Toward that end, the North American Association of Medical Education and Communications Cos. announced that it will initiate what may be the first national audit of certified CME activities to determine the prevalence of bias. NAAMECC committed $20,000 to the study and called on other CME stakeholder organizations to contribute additional funding.

In the first quarter of 2008, an independent auditor will be tapped, via a request for proposals, to conduct random audits of CME activities across multiple provider types, said NAAMECC President Michael Lemon, president, Postgraduate Institute for Medicine, Englewood, Colo. The data will be aggregated, with the identities of individual providers remaining anonymous. The audits will conclude in August and then NAAMECC will publish the results.

The Accreditation Council for CME is ramping up its data-collection process, said Murray Kopelow, MD, chief executive, Accreditation Council for CME. A new information-management system, scheduled to launch this year, will allow providers to upload detailed data on their activities to a Web site instead of submitting spreadsheets. This will enable the ACCME to aggregate comprehensive information about CME activities, including topics, outcomes measurements, and commercial support. “We couldn't even tell the Senate Finance Committee what proportion of activities were commercially supported,” said Kopelow. The new system will collect that data. “The data isn't there to say if we're successful or not [in preventing commercial bias],” said Kopelow. “We need to change that; we need that information.”

And it's the collection of such data — gathered through patient outcomes, performance improvement measures, etc. — that is the key to creating effective advocacy initiatives, said John Kamp, executive director, Coalition for Healthcare Communication, New York; and attorney with Wiley Rein LLP, speaking at the Pharmaceutical Alliance for CME section meeting. Data will demonstrate CME's value in improving patient care everywhere from Capitol Hill to Main Street to executive boardrooms, he said.

Spread the Word

Those opposed to commercial support in CME are organized and effective in communicating their message, Kamp said, citing the National Legislative Association on Prescription Drug Prices, the Prescription Project, and the Physicians Alliance as examples. If industry doesn't tell its story “half as well as the opposition — we're cooked,” said Kamp. “We've got to be prepared to stand up and defend ourselves.”

He called on attendees to get involved with influential organizations, whether it's NAAMECC, the National Task Force on CME Provider/Industry Collaboration, the Alliance for CME, or an organization he is forming called the Inside the Beltway Ad Hoc Coalition. He has invited a broad list of organizations, including AdvaMed, the Association of American Medical Colleges, the American Academy of Family Physicians, and the Biotechnology Industry Organization, to participate in the initial meeting — a “Call for Stakeholders meeting” — which will be scheduled in the near future. The coalition will work to advocate on behalf of CME with federal and state lawmakers.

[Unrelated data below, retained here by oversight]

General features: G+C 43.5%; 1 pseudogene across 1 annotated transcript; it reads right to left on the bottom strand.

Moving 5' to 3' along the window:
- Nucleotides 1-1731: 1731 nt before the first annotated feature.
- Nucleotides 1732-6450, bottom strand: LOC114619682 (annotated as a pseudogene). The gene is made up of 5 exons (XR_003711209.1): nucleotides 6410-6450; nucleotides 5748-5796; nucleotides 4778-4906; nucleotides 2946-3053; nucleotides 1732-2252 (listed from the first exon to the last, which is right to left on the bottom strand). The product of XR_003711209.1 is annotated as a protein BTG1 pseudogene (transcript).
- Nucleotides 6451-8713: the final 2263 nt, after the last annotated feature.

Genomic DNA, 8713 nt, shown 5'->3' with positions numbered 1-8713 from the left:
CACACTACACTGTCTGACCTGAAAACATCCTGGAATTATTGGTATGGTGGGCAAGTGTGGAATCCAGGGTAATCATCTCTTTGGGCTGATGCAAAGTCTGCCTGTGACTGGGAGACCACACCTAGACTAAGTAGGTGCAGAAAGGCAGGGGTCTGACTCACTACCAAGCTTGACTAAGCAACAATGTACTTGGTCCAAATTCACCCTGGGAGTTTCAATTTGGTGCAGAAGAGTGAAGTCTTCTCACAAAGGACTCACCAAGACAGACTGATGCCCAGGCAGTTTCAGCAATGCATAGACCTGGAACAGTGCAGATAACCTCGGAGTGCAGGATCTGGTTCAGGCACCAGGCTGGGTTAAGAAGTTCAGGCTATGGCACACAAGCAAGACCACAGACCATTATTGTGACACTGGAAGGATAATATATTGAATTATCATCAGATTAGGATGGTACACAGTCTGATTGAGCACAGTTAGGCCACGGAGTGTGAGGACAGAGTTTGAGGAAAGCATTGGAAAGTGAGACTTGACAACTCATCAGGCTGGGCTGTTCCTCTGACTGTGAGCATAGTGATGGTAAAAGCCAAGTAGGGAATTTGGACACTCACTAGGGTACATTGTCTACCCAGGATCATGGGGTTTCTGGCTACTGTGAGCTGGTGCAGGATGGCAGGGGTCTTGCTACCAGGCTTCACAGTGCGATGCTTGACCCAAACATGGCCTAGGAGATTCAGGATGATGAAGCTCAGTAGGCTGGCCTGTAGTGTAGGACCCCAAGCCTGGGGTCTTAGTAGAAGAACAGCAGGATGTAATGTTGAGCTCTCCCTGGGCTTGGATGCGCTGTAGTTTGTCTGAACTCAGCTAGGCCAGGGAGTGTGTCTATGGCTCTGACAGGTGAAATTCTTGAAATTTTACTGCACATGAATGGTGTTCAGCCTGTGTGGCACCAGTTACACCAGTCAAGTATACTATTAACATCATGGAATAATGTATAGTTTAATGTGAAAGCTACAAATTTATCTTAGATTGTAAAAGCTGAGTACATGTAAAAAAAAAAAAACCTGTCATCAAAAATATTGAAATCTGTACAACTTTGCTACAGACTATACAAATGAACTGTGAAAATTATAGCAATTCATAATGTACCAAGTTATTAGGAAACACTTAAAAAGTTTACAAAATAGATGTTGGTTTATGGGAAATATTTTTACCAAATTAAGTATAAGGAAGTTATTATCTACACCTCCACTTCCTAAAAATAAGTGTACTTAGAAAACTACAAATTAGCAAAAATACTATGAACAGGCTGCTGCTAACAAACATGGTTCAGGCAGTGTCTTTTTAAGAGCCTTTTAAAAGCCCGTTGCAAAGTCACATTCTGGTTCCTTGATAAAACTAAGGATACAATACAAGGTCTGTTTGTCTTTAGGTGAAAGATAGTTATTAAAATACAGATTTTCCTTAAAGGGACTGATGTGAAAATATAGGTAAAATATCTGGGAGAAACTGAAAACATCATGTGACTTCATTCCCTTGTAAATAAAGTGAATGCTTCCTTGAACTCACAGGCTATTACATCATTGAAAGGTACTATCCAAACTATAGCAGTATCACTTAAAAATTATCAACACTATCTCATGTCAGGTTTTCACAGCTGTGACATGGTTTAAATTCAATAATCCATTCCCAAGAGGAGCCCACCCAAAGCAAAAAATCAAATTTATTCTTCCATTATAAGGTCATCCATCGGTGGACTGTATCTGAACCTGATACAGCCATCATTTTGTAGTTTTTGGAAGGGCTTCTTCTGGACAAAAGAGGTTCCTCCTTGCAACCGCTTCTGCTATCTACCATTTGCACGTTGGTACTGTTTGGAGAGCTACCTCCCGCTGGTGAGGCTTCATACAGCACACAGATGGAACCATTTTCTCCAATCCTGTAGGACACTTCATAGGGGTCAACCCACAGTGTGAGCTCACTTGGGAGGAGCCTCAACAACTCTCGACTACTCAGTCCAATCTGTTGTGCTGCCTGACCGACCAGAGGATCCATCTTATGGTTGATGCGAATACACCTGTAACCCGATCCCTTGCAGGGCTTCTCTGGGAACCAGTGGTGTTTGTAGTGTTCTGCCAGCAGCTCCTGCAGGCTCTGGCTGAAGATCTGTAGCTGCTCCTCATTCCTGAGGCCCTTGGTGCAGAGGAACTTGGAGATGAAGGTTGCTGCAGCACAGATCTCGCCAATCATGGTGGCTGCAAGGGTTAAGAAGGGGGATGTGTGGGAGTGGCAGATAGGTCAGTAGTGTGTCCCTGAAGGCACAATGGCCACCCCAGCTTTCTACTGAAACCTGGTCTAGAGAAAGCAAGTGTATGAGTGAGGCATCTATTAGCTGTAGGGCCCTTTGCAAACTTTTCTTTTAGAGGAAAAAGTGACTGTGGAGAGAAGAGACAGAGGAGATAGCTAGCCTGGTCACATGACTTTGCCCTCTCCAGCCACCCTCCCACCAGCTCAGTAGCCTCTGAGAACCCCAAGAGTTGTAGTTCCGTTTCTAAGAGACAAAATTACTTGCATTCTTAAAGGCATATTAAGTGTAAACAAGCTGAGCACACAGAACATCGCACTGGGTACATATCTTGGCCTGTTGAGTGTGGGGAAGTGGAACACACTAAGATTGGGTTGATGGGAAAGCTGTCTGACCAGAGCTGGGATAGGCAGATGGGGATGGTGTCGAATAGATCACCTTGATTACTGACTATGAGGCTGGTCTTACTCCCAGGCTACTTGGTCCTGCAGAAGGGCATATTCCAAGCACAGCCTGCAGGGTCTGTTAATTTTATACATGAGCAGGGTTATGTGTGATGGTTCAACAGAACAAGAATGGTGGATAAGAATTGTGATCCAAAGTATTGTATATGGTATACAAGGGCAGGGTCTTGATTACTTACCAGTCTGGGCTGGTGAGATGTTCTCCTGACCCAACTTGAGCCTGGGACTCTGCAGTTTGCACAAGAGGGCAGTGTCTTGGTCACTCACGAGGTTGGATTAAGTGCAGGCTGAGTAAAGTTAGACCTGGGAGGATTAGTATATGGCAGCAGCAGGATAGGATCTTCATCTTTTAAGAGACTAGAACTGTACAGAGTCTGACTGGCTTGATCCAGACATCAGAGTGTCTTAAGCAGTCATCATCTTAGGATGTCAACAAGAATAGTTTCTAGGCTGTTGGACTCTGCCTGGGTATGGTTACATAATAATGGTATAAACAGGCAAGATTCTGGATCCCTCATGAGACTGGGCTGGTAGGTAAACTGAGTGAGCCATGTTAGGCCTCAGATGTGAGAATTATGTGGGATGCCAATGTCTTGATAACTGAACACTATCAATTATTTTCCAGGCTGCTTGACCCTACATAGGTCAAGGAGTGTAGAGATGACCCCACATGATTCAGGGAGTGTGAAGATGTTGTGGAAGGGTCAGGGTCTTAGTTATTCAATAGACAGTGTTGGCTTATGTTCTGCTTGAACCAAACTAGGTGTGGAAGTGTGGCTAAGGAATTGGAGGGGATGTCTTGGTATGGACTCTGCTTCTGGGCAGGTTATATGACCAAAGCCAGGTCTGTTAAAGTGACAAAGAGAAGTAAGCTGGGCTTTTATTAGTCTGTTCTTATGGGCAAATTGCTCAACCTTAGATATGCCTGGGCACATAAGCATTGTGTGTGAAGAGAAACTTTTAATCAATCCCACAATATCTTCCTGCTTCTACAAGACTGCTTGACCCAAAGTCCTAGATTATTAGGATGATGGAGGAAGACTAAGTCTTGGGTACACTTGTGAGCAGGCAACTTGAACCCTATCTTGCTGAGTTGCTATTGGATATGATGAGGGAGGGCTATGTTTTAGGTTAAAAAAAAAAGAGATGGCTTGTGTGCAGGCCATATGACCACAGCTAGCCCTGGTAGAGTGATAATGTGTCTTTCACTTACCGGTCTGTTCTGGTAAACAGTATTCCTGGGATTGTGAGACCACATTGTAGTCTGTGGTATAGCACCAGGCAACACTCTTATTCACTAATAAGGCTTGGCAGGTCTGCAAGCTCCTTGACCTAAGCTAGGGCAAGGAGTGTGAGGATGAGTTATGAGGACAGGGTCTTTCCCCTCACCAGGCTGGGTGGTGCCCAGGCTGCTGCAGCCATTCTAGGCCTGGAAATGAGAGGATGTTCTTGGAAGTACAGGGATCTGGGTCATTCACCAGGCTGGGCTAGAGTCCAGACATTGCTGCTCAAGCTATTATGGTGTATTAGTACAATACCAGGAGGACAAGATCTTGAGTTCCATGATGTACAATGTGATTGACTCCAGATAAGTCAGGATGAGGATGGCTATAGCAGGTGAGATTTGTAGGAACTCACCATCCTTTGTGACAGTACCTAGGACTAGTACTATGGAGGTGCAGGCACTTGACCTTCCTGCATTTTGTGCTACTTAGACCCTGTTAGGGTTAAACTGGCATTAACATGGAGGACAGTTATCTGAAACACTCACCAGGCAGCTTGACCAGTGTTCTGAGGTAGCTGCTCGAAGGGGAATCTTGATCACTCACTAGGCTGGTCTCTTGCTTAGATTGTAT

Also, he asked attendees to make connections with legislators, politicians, and public policy groups, informing them about data or research that shows the value of CME. “Policymakers must hear that CME is about patient care,” said Kamp.

Another advocacy initiative has been started by the National Task Force on CME Provider/Industry Collaboration. A public-affairs committee aims to protect CME's reputation, analyze the risk from negative attacks, and develop comprehensive, rapid-response strategies.

As a first step, committee members are creating six fact sheets, each of which will address one topic, such as conflict of interest and the value of independent CME, in language that the lay public can understand. The committee plans to have two to four fact sheets ready within the year.

“There's so much misinformation out there in the lay press, in the government, and even, frankly, in the CME community itself, that we felt that a good place to start would be to get the facts out there, said Maureen Doyle-Scharff, committee chair; and director, medical education group, U.S. external medical affairs, Pfizer, N.Y., in an interview before the Alliance conference.“We're working on a number of different initiatives to educate the press and the public about the value of CME and its relationship to the improvement of physician performance and patient care.”

Kopelow also made a call for advocacy, urging Alliance conference attendees to promote CME's value to the leadership of healthcare organizations. “It's time for us as a system to let those around us know about CME,” he said. “Our CEOs and our healthcare systems need to say, ‘We're talking about changing physician practice — why isn't CME at the table?’ There is urgency because people are dying. There is urgency because people aren't getting medication. Don't say someone else has to do something. Each of us needs to address these things. You are the people who can carry this message forward.”